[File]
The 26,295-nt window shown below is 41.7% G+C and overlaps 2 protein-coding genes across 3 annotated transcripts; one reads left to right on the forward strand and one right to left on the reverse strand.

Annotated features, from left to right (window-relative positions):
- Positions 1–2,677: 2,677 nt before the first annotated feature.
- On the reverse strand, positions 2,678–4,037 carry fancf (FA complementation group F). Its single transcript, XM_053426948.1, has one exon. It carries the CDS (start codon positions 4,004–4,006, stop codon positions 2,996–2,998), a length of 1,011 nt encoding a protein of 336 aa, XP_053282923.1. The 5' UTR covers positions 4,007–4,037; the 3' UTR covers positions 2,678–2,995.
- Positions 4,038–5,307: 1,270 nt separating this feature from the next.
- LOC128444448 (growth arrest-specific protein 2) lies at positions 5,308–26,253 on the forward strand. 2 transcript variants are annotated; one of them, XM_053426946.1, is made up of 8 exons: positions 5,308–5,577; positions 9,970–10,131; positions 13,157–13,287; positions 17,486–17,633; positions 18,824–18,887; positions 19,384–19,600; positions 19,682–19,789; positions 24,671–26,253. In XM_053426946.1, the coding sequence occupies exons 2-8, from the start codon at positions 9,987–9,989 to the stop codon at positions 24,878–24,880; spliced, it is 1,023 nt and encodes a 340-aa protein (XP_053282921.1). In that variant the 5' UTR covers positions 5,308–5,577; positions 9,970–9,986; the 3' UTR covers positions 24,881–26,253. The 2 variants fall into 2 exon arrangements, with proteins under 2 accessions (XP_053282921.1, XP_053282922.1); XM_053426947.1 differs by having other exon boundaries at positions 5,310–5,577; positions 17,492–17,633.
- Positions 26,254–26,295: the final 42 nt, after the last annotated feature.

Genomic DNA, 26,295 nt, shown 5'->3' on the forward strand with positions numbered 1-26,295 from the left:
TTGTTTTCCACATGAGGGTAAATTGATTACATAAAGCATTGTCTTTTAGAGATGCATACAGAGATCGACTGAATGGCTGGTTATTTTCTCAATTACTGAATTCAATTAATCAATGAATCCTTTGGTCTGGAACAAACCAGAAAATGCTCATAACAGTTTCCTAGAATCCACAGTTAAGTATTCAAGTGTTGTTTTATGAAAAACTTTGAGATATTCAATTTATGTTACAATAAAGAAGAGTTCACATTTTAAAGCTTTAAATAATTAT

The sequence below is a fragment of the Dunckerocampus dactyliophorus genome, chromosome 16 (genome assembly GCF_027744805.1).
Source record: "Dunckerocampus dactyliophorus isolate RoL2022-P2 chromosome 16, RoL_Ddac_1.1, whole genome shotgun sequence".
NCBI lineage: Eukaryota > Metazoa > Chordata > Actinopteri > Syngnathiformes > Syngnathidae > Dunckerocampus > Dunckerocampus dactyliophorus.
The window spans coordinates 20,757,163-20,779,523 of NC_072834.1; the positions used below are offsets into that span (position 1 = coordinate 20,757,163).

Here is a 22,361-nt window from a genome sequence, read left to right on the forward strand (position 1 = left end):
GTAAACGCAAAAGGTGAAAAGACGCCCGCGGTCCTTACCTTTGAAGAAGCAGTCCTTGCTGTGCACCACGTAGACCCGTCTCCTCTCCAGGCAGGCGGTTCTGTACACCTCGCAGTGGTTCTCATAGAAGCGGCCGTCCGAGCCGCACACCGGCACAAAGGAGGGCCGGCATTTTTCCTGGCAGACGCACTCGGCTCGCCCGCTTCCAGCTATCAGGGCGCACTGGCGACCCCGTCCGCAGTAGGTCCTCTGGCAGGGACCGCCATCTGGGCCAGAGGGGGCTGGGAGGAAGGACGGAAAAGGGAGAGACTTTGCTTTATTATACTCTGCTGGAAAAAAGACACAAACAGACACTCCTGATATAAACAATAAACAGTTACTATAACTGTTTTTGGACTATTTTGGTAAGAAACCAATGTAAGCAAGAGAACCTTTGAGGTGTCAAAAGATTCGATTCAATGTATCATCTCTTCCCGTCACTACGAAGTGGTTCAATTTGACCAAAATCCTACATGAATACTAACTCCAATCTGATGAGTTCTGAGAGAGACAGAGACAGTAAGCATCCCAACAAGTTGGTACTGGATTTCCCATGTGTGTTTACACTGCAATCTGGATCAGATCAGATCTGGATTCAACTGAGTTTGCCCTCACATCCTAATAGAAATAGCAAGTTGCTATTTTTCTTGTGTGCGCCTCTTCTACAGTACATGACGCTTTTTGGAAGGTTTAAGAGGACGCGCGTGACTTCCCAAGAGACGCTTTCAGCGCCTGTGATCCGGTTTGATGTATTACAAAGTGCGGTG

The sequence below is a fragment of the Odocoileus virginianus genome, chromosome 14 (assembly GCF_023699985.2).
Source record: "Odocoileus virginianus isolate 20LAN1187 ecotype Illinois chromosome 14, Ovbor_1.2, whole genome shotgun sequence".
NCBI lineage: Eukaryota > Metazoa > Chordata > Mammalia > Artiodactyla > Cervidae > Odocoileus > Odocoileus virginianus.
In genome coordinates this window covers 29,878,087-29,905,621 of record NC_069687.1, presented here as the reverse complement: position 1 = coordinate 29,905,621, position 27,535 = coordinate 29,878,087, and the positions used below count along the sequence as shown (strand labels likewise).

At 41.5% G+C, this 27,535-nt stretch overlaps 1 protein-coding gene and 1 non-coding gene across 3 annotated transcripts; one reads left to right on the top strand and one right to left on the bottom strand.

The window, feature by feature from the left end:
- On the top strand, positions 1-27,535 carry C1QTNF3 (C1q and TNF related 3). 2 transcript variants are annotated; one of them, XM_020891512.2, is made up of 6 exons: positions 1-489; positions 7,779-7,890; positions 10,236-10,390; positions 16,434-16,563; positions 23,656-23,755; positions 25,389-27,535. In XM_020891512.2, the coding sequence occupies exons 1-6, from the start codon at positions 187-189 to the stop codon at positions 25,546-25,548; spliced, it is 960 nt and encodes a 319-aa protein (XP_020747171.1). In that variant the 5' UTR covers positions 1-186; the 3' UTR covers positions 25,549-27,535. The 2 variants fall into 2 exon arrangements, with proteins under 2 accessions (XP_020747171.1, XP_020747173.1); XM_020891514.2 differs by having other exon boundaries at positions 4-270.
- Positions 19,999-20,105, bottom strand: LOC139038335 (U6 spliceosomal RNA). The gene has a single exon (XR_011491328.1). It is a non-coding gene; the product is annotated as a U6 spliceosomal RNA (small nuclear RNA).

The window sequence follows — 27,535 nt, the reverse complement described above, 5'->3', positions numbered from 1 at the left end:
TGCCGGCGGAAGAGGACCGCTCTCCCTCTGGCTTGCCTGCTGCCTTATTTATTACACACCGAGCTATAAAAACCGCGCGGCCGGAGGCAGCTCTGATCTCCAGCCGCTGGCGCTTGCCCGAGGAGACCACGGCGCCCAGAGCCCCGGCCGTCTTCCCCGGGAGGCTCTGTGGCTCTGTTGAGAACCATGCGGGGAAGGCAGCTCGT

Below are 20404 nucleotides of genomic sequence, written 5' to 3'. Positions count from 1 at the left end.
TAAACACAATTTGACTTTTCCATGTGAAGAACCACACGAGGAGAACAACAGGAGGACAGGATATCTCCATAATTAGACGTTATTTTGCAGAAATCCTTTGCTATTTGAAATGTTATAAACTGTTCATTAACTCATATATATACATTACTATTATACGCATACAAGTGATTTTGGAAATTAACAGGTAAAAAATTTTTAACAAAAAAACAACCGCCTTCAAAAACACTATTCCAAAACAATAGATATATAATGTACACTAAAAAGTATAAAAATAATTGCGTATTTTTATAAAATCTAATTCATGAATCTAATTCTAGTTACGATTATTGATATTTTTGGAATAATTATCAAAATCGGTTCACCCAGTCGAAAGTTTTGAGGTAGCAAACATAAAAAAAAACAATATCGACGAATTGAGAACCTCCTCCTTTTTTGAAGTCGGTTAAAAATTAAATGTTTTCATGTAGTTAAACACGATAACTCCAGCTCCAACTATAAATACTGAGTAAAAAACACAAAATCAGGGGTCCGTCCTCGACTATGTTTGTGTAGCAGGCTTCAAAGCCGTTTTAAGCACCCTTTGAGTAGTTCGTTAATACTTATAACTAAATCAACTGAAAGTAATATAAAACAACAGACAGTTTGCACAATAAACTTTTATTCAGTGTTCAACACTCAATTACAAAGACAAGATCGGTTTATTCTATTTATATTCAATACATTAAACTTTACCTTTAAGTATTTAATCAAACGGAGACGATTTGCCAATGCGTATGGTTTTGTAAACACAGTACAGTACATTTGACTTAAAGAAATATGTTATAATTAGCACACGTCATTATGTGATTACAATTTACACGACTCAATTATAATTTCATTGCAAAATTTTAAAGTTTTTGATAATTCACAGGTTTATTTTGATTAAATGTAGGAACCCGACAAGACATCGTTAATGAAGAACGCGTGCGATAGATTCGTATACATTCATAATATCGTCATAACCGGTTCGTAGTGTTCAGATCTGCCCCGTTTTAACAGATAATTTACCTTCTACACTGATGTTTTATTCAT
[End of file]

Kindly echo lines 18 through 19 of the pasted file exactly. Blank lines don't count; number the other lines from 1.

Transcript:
NCBI lineage: Eukaryota > Metazoa > Chordata > Mammalia > Artiodactyla > Cervidae > Odocoileus > Odocoileus virginianus.
In genome coordinates this window covers 29,878,087-29,905,621 of record NC_069687.1, presented here as the reverse complement: position 1 = coordinate 29,905,621, position 27,535 = coordinate 29,878,087, and the positions used below count along the sequence as shown (strand labels likewise).